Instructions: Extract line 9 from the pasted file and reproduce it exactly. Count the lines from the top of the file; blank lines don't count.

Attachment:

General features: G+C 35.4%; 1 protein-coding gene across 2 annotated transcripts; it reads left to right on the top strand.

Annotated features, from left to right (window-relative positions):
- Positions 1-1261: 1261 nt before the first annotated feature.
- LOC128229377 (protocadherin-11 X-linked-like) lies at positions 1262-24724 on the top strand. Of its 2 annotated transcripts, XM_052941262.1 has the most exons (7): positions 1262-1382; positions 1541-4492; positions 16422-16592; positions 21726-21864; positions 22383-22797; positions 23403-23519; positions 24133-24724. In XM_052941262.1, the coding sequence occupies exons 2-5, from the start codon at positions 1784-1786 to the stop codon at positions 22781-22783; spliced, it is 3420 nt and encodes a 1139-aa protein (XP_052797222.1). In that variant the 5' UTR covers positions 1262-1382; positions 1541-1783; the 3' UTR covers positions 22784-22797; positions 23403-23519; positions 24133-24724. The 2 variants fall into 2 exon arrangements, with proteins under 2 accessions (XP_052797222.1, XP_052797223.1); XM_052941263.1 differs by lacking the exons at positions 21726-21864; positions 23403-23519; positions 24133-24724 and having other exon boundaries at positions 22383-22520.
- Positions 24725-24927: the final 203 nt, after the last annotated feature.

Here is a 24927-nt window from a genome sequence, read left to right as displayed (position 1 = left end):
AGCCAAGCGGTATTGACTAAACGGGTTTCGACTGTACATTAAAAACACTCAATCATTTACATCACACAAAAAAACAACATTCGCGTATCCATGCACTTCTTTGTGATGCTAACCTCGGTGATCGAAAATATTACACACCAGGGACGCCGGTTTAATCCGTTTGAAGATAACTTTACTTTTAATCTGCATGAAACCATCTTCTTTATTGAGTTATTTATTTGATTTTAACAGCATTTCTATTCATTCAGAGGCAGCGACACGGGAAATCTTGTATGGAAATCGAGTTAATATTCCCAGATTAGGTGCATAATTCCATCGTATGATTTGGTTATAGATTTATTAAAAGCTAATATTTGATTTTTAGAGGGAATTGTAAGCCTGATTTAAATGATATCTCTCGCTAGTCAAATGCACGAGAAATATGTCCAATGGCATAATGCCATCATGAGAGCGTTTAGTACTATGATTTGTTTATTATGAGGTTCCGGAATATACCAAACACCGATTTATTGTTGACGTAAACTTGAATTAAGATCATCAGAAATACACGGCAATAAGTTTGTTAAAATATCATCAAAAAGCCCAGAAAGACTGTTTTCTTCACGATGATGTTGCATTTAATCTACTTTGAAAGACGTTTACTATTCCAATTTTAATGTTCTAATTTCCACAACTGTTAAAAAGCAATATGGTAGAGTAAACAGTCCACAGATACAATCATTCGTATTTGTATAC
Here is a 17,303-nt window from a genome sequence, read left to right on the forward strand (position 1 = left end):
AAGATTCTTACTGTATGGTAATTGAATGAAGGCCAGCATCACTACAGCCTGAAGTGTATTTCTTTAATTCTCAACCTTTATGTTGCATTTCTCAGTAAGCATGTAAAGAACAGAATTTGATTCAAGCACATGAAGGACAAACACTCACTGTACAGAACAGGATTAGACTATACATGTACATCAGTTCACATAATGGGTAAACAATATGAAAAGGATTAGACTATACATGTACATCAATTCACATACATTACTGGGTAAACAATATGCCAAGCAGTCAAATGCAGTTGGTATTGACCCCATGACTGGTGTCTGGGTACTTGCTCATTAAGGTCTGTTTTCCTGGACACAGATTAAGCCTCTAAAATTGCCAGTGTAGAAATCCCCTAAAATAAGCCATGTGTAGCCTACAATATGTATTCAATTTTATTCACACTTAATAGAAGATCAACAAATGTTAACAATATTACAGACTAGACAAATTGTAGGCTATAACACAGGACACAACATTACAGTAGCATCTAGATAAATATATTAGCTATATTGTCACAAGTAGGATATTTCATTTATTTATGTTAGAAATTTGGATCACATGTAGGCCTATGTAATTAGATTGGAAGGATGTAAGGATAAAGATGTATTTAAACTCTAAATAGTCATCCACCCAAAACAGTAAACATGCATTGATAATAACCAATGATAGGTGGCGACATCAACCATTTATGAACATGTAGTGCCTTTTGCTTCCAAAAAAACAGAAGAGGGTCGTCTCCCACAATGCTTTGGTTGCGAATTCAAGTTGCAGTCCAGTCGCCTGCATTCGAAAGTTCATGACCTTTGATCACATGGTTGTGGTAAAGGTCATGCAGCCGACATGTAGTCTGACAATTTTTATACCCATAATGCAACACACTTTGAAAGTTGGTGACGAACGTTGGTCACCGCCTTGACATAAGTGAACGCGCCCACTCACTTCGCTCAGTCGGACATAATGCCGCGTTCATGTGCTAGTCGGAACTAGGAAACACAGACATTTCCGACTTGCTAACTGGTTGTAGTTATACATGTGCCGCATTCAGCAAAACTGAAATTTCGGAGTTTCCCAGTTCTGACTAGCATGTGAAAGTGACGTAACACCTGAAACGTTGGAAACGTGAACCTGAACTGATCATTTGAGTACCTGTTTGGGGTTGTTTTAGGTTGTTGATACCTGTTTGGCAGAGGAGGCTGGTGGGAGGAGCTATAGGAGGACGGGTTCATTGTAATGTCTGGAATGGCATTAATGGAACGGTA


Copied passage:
AAGATTCTTACTGTATGGTAATTGAATGAAGGCCAGCATCACTACAGCCTGAAGTGTATTTCTTTAATTCTCAACCTTTATGTTGCATTTCTCAGTAAGCATGTAAAGAACAGAATTTGATTCAAGCACATGAAGGACAAACACTCACTGTACAGAACAGGATTAGACTATACATGTACATCAGTTCACATAATGGGTAAACAATATGAAAAGGATTAGACTATACATGTACATCAATTCACATACATTACTGGGTAAACAATATGCCAAGCAGTCAAATGCAGTTGGTATTGACCCCATGACTGGTGTCTGGGTACTTGCTCATTAAGGTCTGTTTTCCTGGACACAGATTAAGCCTCTAAAATTGCCAGTGTAGAAATCCCCTAAAATAAGCCATGTGTAGCCTACAATATGTATTCAATTTTATTCACACTTAATAGAAGATCAACAAATGTTAACAATATTACAGACTAGACAAATTGTAGGCTATAACACAGGACACAACATTACAGTAGCATCTAGATAAATATATTAGCTATATTGTCACAAGTAGGATATTTCATTTATTTATGTTAGAAATTTGGATCACATGTAGGCCTATGTAATTAGATTGGAAGGATGTAAGGATAAAGATGTATTTAAACTCTAAATAGTCATCCACCCAAAACAGTAAACATGCATTGATAATAACCAATGATAGGTGGCGACATCAACCATTTATGAACATGTAGTGCCTTTTGCTTCCAAAAAAACAGAAGAGGGTCGTCTCCCACAATGCTTTGGTTGCGAATTCAAGTTGCAGTCCAGTCGCCTGCATTCGAAAGTTCATGACCTTTGATCACATGGTTGTGGTAAAGGTCATGCAGCCGACATGTAGTCTGACAATTTTTATACCCATAATGCAACACACTTTGAAAGTTGGTGACGAACGTTGGTCACCGCCTTGACATAAGTGAACGCGCCCACTCACTTCGCTCAGTCGGACATAATGCCGCGTTCATGTGCTAGTCGGAACTAGGAAACACAGACATTTCCGACTTGCTAACTGGTTGTAGTTATACATGTGCCGCATTCAGCAAAACTGAAATTTCGGAGTTTCCCAGTTCTGACTAGCATGTGAAAGTGACGTAACACCTGAAACGTTGGAAACGTGAACCTGAACTGATCATTTGAGTACCTGTTTGGGGTTGTTTTAGGTTGTTGATACCTGTTTGGCAGAGGAGGCTGGTGGGAGGAGCTATAGGAGGACGGGTTCATTGTAATGTCTGGAATGGCATTAATGGAACGGTA